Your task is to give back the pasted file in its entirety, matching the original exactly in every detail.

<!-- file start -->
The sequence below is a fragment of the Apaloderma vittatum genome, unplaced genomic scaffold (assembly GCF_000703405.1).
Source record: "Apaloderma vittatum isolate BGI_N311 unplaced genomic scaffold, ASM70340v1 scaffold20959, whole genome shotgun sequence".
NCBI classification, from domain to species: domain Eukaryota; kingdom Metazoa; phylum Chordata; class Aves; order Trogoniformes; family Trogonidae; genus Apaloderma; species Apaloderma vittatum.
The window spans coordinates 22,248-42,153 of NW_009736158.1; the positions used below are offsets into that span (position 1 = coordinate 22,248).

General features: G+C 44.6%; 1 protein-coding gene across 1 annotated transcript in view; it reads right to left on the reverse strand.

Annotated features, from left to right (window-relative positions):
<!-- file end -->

The sequence below is a fragment of the Apaloderma vittatum genome, unplaced genomic scaffold (assembly GCF_000703405.1).
Source record: "Apaloderma vittatum isolate BGI_N311 unplaced genomic scaffold, ASM70340v1 scaffold20959, whole genome shotgun sequence".
NCBI classification, from domain to species: domain Eukaryota; kingdom Metazoa; phylum Chordata; class Aves; order Trogoniformes; family Trogonidae; genus Apaloderma; species Apaloderma vittatum.
The window spans coordinates 22,248-42,153 of NW_009736158.1; the positions used below are offsets into that span (position 1 = coordinate 22,248).

General features: G+C 44.6%; 1 protein-coding gene across 1 annotated transcript in view; it reads right to left on the reverse strand.

Annotated features, from left to right (window-relative positions):